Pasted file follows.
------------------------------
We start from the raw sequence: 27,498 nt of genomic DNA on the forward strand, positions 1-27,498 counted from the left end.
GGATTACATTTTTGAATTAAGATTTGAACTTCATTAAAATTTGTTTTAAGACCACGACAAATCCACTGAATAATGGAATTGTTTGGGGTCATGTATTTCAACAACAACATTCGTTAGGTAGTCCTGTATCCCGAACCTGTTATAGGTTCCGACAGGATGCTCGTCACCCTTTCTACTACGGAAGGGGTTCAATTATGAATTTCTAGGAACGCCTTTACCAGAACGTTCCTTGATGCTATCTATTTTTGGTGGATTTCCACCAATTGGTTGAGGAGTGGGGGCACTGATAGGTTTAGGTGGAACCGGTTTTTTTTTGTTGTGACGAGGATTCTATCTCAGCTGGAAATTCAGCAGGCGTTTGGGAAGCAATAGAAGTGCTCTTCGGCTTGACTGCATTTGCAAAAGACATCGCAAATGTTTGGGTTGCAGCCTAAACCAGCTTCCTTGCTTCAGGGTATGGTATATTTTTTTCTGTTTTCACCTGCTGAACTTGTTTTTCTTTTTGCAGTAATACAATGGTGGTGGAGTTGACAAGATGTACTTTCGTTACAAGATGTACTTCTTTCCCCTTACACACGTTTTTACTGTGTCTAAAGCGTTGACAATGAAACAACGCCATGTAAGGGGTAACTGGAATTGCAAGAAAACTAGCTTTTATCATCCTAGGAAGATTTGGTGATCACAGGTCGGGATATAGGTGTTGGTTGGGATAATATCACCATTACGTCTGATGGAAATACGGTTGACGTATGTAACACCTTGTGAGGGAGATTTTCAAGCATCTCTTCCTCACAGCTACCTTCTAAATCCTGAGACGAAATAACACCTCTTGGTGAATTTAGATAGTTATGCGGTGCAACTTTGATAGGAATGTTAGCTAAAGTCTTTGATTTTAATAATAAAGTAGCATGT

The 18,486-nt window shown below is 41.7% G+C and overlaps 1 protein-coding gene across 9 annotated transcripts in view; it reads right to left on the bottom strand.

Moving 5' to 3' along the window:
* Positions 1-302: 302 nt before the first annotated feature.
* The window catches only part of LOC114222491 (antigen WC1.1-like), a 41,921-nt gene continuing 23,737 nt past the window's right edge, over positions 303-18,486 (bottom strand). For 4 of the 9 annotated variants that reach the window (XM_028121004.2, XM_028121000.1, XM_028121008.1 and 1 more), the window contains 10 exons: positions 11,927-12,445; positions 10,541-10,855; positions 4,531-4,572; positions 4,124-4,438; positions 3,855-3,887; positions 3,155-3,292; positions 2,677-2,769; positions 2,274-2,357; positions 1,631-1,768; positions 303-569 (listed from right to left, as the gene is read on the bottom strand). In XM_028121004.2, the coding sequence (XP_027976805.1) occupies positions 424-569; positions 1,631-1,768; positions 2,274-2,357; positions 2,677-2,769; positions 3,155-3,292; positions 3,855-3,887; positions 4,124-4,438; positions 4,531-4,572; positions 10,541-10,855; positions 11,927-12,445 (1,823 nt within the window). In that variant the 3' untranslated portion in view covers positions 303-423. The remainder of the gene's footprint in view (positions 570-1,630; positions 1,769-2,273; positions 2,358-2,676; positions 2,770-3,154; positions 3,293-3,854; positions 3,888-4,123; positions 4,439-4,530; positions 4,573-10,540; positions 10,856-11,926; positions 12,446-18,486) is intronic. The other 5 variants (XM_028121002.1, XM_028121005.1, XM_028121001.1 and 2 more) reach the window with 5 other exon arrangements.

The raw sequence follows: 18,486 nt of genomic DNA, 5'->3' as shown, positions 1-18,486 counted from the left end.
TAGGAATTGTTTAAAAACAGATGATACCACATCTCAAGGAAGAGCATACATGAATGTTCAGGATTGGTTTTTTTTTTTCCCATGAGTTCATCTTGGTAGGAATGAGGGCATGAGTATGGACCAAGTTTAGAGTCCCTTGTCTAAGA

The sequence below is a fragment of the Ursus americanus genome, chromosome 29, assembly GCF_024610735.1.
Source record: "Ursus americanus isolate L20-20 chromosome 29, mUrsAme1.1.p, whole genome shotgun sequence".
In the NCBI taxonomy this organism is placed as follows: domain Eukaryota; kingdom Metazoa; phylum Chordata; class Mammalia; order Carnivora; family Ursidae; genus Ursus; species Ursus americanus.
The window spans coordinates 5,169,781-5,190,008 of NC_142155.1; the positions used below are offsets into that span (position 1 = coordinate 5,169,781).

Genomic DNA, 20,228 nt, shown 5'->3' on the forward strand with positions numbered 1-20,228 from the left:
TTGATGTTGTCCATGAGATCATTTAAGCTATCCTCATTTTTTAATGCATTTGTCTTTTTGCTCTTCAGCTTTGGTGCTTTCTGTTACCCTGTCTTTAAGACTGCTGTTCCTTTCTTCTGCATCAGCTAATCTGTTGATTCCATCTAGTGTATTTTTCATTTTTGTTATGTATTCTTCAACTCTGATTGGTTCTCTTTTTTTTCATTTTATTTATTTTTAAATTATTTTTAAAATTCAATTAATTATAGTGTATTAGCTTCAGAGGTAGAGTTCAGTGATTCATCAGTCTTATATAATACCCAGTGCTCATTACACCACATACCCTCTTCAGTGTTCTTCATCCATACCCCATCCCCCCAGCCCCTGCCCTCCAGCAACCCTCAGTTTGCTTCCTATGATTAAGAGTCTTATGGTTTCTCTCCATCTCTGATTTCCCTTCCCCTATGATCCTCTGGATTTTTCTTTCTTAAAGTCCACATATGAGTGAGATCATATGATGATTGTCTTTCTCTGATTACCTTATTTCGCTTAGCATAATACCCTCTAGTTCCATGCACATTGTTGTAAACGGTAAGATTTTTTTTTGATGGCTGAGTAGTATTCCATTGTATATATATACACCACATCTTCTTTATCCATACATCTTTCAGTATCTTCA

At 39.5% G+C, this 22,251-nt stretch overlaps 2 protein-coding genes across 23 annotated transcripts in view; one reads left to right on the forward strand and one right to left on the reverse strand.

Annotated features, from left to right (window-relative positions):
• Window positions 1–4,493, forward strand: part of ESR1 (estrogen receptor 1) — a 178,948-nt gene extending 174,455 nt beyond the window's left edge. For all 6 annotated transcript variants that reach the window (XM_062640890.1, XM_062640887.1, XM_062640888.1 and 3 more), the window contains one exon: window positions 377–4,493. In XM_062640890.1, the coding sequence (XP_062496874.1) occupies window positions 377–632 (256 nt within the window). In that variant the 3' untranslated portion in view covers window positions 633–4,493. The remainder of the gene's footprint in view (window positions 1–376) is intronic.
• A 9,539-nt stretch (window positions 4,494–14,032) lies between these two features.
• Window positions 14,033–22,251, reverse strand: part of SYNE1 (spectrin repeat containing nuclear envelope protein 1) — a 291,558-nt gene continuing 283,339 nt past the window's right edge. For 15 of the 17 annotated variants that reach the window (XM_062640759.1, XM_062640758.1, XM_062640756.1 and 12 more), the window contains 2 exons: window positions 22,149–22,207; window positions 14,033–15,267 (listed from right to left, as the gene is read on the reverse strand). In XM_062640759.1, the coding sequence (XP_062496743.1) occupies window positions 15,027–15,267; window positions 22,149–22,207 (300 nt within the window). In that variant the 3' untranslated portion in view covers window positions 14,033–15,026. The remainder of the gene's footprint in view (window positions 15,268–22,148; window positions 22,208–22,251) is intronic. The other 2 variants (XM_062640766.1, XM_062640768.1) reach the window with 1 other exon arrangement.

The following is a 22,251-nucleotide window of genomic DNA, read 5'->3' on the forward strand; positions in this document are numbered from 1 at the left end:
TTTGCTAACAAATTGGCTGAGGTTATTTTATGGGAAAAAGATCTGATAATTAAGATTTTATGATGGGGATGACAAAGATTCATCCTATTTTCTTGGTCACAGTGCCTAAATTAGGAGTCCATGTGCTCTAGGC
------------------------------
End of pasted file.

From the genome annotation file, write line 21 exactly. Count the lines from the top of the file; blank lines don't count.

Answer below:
TTTGCTAACAAATTGGCTGAGGTTATTTTATGGGAAAAAGATCTGATAATTAAGATTTTATGATGGGGATGACAAAGATTCATCCTATTTTCTTGGTCACAGTGCCTAAATTAGGAGTCCATGTGCTCTAGGC